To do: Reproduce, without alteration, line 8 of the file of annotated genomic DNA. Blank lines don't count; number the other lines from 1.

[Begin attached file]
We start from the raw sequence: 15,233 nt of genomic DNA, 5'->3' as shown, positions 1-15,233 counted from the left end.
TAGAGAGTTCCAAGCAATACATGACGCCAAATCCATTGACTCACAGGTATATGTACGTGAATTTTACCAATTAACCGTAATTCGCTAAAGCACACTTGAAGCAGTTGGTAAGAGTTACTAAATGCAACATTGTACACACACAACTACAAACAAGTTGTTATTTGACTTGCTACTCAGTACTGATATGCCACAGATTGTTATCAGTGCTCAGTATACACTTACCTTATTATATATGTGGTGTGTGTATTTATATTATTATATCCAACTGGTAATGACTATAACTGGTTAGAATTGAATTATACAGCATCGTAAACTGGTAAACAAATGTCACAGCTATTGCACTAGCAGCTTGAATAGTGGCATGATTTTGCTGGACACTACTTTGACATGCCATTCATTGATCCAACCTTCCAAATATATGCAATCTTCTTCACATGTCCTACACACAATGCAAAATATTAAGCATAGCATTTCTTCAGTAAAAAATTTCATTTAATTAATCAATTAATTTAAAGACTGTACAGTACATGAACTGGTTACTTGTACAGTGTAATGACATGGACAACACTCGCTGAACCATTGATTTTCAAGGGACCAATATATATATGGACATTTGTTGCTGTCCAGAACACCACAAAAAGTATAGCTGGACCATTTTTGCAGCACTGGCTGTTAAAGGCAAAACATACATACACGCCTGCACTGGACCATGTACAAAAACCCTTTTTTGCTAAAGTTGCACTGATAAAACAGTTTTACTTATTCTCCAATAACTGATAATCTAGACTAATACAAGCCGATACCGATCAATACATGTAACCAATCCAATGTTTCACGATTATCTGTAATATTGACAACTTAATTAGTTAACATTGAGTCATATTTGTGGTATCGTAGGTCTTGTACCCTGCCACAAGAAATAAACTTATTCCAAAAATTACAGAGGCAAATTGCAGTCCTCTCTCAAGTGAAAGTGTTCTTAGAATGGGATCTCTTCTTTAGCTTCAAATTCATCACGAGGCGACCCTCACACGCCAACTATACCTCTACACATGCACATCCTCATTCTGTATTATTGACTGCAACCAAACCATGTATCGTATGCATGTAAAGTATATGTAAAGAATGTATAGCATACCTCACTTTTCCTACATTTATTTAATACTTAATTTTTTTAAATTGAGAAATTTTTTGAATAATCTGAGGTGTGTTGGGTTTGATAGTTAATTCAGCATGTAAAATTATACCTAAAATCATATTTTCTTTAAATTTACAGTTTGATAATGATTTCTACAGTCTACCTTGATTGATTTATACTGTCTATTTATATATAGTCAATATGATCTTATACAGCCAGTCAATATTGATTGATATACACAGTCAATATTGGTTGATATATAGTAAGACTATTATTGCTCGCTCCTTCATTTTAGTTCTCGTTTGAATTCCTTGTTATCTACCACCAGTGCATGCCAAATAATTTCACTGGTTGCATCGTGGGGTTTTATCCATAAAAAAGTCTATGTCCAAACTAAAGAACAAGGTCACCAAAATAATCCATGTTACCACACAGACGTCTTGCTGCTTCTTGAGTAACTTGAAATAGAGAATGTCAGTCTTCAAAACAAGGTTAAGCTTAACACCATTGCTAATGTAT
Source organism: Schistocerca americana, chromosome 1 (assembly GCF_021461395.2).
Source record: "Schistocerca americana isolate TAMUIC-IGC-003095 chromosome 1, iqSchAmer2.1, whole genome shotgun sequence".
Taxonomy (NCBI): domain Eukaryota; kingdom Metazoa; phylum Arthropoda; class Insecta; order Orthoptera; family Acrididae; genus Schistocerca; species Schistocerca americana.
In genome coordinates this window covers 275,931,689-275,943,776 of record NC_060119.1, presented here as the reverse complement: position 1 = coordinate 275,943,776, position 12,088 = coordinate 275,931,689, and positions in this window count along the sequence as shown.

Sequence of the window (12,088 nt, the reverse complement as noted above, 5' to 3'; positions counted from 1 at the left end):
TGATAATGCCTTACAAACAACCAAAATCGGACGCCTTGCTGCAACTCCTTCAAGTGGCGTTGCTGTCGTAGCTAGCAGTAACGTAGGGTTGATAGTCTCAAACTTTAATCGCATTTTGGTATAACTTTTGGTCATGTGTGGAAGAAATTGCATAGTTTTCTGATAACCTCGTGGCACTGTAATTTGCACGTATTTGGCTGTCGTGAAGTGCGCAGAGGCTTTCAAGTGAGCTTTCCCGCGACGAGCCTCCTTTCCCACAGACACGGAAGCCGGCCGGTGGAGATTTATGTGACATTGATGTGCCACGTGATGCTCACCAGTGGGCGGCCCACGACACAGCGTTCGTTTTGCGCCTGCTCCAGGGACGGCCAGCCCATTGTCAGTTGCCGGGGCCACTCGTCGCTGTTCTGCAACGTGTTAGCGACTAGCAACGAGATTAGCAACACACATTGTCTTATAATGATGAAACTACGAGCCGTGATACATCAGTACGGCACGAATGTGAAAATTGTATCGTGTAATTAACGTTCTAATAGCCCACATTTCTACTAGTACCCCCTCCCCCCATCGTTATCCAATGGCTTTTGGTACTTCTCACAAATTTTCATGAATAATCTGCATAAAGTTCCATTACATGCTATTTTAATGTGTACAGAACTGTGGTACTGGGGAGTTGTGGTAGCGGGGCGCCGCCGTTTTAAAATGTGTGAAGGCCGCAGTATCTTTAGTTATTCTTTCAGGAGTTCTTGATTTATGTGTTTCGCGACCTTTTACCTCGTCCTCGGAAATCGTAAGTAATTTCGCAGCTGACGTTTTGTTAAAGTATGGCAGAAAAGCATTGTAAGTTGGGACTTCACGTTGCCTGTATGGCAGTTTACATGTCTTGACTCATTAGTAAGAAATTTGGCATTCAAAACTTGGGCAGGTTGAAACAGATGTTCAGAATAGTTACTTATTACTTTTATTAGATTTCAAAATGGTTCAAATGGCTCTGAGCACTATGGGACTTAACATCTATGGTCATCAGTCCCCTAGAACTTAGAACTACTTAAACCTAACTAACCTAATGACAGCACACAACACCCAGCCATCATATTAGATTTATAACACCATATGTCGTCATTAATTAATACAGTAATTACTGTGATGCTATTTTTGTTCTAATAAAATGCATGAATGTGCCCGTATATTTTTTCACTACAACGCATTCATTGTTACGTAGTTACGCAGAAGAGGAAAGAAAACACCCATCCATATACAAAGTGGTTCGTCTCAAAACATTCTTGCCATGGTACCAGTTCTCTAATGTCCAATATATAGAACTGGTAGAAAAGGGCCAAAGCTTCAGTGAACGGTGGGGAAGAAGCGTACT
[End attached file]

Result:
TGATAATGCCTTACAAACAACCAAAATCGGACGCCTTGCTGCAACTCCTTCAAGTGGCGTTGCTGTCGTAGCTAGCAGTAACGTAGGGTTGATAGTCTCAAACTTTAATCGCATTTTGGTATAACTTTTGGTCATGTGTGGAAGAAATTGCATAGTTTTCTGATAACCTCGTGGCACTGTAATTTGCACGTATTTGGCTGTCGTGAAGTGCGCAGAGGCTTTCAAGTGAGCTTTCCCGCGACGAGCCTCCTTTCCCACAGACACGGAAGCCGGCCGGTGGAGATTTATGTGACATTGATGTGCCACGTGATGCTCACCAGTGGGCGGCCCACGACACAGCGTTCGTTTTGCGCCTGCTCCAGGGACGGCCAGCCCATTGTCAGTTGCCGGGGCCACTCGTCGCTGTTCTGCAACGTGTTAGCGACTAGCAACGAGATTAGCAACACACATTGTCTTATAATGATGAAACTACGAGCCGTGATACATCAGTACGGCACGAATGTGAAAATTGTATCGTGTAATTAACGTTCTAATAGCCCACATTTCTACTAGTACCCCCTCCCCCCATCGTTATCCAATGGCTTTTGGTACTTCTCACAAATTTTCATGAATAATCTGCATAAAGTTCCATTACATGCTATTTTAATGTGTACAGAACTGTGGTACTGGGGAGTTGTGGTAGCGGGGCGCCGCCGTTTTAAAATGTGTGAAGGCCGCAGTATCTTTAGTTATTCTTTCAGGAGTTCTTGATTTATGTGTTTCGCGACCTTTTACCTCGTCCTCGGAAATCGTAAGTAATTTCGCAGCTGACGTTTTGTTAAAGTATGGCAGAAAAGCATTGTAAGTTGGGACTTCACGTTGCCTGTATGGCAGTTTACATGTCTTGACTCATTAGTAAGAAATTTGGCATTCAAAACTTGGGCAGGTTGAAACAGATGTTCAGAATAGTTACTTATTACTTTTATTAGATTTCAAAATGGTTCAAATGGCTCTGAGCACTATGGGACTTAACATCTATGGTCATCAGTCCCCTAGAACTTAGAACTACTTAAACCTAACTAACCTAATGACAGCACACAACACCCAGCCATCATATTAGATTTATAACACCATATGTCGTCATTAATTAATACAGTAATTACTGTGATGCTATTTTTGTTCTAATAAAATGCATGAATGTGCCCGTATATTTTTTCACTACAACGCATTCATTGTTACGTAGTTACGCAGAAGAGGAAAGAAAACACCCATCCATATACAAAGTGGTTCGTCTCAAAACATTCTTGCCATGGTACCAGTTCTCTAATGTCCAATATATAGAACTGGTAGAAAAGGGCCAAAGCTTCAGTGAACGGTGGGGAAGAAGCGTACT